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Angular Security - Disable Inline Critical CSS

Improving load time is crucial for the success of your application. One way to reduce this load time is to optimize the CSS loading but it is quite tricky, because CSS files are render-blocking. This means that the browser must download and parse these files before starting to render the web page.

That's why Angular provides CSS optimization in order to reduce this render-blocking delay, and at the same time, to improve the First Contentful Paint (FCP). This optimization involves first inlining critical CSS and delaying the loading of non-critical CSS.

This article describes what's wrong with this optimization and how to disable it to keep a strict CSP (Content Security Policy).

What's wrong?

Inline Critical CSS is an optimization that impacts our CSP (Content Security Policy):

style-src-elem 'unsafe-inline';    // For Inlining critical CSS
script-src     'unsafe-inline';    // For Delaying non-critical CSS
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To understand why it is necessary, let's take a look at these practices.

Inlining critical CSS

During the build process, Angular extracts first all CSS resources that block the rendering. Once critical CSS are extracted, Angular inlines them directly in the index.html file. In order to authorize inline CSS, we have to add the following content in our CSP:

style-src-elem 'unsafe-inline';
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With this configuration, our CSP is not able to block CSS injections anymore. This problem is not new since inline CSS is used by Angular for Component Style. So, inlining critical CSS should not further affect our CSP.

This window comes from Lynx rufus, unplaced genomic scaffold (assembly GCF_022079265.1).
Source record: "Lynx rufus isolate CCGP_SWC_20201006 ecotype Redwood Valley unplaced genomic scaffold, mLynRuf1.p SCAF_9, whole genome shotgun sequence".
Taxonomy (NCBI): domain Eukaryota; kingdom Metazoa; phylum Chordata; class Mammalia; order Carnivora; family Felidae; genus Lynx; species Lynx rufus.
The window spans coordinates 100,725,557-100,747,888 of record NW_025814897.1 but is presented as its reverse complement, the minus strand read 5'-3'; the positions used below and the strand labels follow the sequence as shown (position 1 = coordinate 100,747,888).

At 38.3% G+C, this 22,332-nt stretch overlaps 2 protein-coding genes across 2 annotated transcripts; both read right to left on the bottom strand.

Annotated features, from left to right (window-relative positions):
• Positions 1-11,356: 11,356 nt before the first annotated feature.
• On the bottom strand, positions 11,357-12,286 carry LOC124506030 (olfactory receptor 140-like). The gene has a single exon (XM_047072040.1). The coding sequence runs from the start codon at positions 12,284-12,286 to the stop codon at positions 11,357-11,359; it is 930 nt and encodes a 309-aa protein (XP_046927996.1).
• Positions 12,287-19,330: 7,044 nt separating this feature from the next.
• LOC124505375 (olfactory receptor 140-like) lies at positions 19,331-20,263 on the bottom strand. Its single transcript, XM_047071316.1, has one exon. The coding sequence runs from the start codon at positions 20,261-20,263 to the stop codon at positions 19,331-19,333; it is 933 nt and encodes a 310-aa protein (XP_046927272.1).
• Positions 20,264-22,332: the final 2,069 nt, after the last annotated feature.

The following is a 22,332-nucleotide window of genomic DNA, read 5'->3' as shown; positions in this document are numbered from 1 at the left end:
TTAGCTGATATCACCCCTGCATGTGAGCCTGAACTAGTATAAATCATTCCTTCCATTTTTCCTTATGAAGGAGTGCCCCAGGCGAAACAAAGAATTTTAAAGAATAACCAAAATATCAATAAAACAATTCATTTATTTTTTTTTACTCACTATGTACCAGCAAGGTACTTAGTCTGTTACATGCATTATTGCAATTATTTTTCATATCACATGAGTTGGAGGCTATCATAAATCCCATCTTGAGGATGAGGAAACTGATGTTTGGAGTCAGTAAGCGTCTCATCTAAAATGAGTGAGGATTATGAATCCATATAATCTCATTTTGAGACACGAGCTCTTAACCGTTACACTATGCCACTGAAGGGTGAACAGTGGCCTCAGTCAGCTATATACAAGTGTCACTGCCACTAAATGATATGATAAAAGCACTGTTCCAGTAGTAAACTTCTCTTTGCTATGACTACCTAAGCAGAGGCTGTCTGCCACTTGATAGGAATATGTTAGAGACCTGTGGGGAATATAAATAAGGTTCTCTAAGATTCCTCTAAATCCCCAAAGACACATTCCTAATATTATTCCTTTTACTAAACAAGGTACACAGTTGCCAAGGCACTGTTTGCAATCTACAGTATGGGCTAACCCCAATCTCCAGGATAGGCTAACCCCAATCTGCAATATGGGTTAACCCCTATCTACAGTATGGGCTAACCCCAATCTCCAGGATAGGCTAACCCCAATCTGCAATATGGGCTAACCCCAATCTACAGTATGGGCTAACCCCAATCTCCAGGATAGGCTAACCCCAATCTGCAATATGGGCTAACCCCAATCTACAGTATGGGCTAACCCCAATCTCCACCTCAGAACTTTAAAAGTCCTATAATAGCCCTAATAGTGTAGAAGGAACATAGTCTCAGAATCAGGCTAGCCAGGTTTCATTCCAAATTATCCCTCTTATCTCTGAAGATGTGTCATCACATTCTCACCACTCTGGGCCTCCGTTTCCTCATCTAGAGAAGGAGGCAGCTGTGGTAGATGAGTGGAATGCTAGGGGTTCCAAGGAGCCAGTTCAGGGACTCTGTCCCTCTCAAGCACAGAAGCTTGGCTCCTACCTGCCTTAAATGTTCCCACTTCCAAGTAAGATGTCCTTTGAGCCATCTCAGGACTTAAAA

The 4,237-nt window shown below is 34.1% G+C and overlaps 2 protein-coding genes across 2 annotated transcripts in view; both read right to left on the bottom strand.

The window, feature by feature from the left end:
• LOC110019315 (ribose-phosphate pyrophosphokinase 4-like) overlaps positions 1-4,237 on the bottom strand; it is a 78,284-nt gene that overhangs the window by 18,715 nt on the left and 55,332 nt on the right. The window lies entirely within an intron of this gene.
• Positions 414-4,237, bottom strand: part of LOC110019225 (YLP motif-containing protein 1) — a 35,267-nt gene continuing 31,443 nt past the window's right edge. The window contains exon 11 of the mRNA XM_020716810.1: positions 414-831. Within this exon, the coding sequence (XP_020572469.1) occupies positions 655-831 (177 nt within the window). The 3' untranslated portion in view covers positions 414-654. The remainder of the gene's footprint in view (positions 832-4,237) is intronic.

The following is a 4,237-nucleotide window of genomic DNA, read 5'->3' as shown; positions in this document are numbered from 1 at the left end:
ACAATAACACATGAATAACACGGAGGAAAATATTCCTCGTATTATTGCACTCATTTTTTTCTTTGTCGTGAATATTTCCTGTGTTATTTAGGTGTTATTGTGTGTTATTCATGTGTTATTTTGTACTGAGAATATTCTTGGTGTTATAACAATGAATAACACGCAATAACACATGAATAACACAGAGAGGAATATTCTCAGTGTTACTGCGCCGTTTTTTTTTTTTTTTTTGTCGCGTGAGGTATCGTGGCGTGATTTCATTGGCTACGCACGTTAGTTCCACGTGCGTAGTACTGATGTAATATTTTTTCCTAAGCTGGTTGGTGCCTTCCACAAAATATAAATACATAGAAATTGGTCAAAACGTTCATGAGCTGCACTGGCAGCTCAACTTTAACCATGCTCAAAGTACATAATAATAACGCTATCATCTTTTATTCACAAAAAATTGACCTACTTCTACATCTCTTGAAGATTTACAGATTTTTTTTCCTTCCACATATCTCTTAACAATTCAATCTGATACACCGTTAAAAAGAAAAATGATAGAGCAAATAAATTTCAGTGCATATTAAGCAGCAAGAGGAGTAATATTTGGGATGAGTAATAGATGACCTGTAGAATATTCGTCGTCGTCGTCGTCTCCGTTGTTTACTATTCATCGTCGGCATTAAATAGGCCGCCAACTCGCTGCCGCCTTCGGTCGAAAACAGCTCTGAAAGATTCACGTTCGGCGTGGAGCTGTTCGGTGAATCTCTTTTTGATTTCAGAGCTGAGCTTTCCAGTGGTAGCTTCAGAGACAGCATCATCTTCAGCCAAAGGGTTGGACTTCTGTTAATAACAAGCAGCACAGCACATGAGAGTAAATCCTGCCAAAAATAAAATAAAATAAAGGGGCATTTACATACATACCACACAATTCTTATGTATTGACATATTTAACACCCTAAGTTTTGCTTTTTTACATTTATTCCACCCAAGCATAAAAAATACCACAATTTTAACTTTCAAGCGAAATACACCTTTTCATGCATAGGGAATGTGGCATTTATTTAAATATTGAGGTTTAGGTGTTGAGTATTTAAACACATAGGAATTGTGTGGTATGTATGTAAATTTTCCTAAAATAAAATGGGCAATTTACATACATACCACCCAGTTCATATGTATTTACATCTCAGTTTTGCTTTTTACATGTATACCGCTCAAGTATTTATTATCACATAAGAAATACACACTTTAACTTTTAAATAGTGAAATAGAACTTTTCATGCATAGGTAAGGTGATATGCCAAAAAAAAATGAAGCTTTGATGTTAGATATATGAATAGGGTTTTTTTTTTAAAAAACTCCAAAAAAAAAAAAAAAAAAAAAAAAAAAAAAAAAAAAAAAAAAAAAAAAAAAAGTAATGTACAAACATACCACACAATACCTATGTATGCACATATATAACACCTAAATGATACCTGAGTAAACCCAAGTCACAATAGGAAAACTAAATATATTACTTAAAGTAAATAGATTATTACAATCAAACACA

Delaying non-critical CSS

After inlining critical CSS, the rest can be postponed. However, HTML and CSS don't support asynchronous loading for CSS files. To circumvent this issue, there is an Angular trick to load non-critical CSS asynchronously using media attribute:

<link rel="stylesheet"
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Media type (print) doesn’t match the current environment, so the browser decides that it is less important and loads the stylesheet asynchronously, without delaying the page rendering. On load, we change media type so that the stylesheet gets applied to screens. In order to authorize event handlers that run inline script, we have to include the following content in our CSP:

script-src 'unsafe-inline';
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This configuration almost defeats the purpose of CSP, thus we could be exposed to XSS attacks.

How to fix this?

For security purposes, inline critical CSS must be disabled to keep a strict CSP.

Inline critical CSS is a new optimization introduced in Angular 11.1. However it was disabled by default. This optimization is now enabled by default in v12 and you have to set inlineCritical to false in angular.json for each configuration:

  "configurations": {
    "production": {
      "optimization": {
        "scripts": true,
        "styles": {
          "minify": true,
          "inlineCritical": false
        "fonts": false
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With this configuration, Angular includes CSS as before:

<link rel="stylesheet" href="styles.css">
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And we don't have to weaken our CSP!

Top comments (2)

chan_austria777 profile image
chan πŸ€–

Thanks for the wonderful article. My question is how do you deal with improving FCP and fixing FOUC while keeping CSP configurations secure?

0xdbe profile image

For my small app (65000 loc), disabling inline critical CSS increases FCP of 0.2 second.
It's not a big deal in my case because it was an internal application for employees.
This is a trade off between security and performance.

Personally, I’m waiting for a better way to load CSS asynchronously.
script tag has async or defer attributes, it could be the same for CSS but not.